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Saying no to TV saves us £145.50+ a year

Posted by on Monday 6 December 2010 in frugal | 4 comments

Over the weekend, we got a letter from the TV Licensing Authority – a prompt to confirm that our circumstances had not changed, that we’re still not watching TV.

For a long time, the TV Licensing agency’s website was vague – it seemed to suggest that you needed a licence if you owned a TV — it seemed deliberately unclear and phoning the agency wasn’t much better. Now it’s a lot clearer: you only need it if you have a device (including computers, phones, games consoles, digital boxes or recorders) that you use to watch or record a television program as they’re being shown on TV or virtually the same time.

You don’t need one to watch pre-recorded DVDs/VHSs or play games – which is all we use our TV for: we’ve not watched broadcast television for years and years. It saves us £145.50 a year.

(I’m in no way advocating cancelling your TV license if you do watch TV as it’s being shown, on whatever device. As it’s classed as a tax, it’s a criminal offence to avoid paying if you should be. But if you don’t watch television, you can register that you don’t need a licence at http://www.tvlicensing.co.uk/noTV )

But the £145.50 is just the tip of the iceberg really. As we’re already using cable services for our landline and broadband internet, chances are, we’d have signed up with our cable provider for TV instead of sorting out a Freeview box or whatever. Our cable provider’s cheapest (non-offer) TV service costs £6.50 a month = £78 a year, but I could see it as a slippery slope – certain channels are only available on the more expensive packages – £11.25 or £23.50 a month… And we’d see a whole lot more adverts and lifestyle inspiration ideas – it’s hard to know how much more that would cost us a year…

For some people, TV – the licence and any monthly cost – is a good deal when you consider it on a per-hour-of-entertainment basis. But for us, it’s not a good deal at all, so we’ve opted out.


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  1. Su

    I LOVE not having a tv! I don’t have a tv at all and haven’t done for about 5 years now I have so much more time to do stuff that I want to. I don’t have a really annoying box sat in my living room. In fact if I go to somebodys house and they do have a tv I now find it incredibly distracting.

  2. kate@livingthefrugallife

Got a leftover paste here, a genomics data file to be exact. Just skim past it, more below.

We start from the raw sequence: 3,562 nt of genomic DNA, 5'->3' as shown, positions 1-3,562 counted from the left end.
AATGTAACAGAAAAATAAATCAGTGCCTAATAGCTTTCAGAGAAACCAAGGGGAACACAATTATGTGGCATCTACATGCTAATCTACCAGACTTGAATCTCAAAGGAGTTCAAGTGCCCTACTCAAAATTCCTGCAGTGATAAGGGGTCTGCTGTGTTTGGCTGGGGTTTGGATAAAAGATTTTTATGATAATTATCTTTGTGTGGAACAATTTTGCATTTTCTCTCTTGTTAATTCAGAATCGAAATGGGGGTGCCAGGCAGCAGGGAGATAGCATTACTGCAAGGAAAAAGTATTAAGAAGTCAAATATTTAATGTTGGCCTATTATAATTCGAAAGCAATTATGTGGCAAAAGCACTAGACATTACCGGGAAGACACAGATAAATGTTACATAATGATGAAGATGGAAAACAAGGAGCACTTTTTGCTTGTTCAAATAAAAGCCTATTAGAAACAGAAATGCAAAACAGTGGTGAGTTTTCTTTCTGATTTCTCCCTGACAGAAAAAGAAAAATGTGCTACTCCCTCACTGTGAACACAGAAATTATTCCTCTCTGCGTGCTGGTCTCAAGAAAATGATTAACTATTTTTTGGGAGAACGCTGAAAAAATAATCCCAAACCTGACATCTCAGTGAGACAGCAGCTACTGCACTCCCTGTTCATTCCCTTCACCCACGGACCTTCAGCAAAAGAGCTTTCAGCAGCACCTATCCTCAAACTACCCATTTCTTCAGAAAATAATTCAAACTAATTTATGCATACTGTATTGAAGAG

I have wondered about that tax of yours over there. I remember seeing rather minatory signs in the tube that said the government had a list of every British household that had NOT paid this tax. Seemed a bit big brotherish, I must say. How would you prove you weren’t watching your tv if the government came nosing around? Would it be guilty until proven innocent? We don’t have a tv, but we do watch dvd’s (some of them of tv shows) from the library with a projector. In fact, I’m off to go pick up a couple that are on hold for me.

    • louisa

      Hi Kate,

      It doesn’t particularly seem big brotherish to me – they have all the addresses anyway because of the electoral roll/council tax (we tax we pay to our local councils to provide local services like libraries, street lighting and police/fire) but thankfully the govt is too inept to link up exactly who lives where, so it’s about the household, not the person in the house.

      There is a guilty until proven innocent thing – an assumption that everyone has and watches broadcast TV so everyone should pay — it’s very much opt-out than opt-in. While that’s annoying, I guess it’s the most practical way of dealing with it since considerably more people watch than don’t watch.

      As for finding out who is cheating, before computer databases made it easy to check who did and didn’t have a licence with the flick of a switch, there used to be a lot of propaganda about “detector vans operating in your local area” – they would supposedly “detect” when people were watching TV etc. There used to be cartoons of people watching TV in underground bunkers to avoid the vans. But a friend who used to work there told me that’s a load of rubbish – there were vans but they weren’t as magic as they claimed, and there was very very few of them (perhaps 50 in the whole country).

      Nowadays, they have the database, which rules all. If you opt out, they say they might visit to check you’re not fibbing – I suspect they’ll check whether or not you have receiving equipment and whether or not it’s tuned in (we do have a TV but it’s not tuned in to any channels, we don’t have cable or satellite or a receiver for digital TV. As I said, having a TV is fine, watching TV shows on pre-recorded DVDs is fine, it’s watching stuff as it is broadcast that needs the licence).

      In my experience (and that of friends), if you live in a poor area, you’re more likely to get a visit and they’ll be aggressive & assume you’re lying, whereas if you’re in a more well-to-do or generally better educated area, they’re more willing to accept that you don’t watch TV.

      In general, I support the TV licence though for people who watch TV – better than a tax on everyone whether they watch or not, and while I don’t think the BBC is perfect by any means, without having to bow to advertising, it does have freedom to make different types of programmes than commercial stations.

      Cor, long comment!

      -louisa :)

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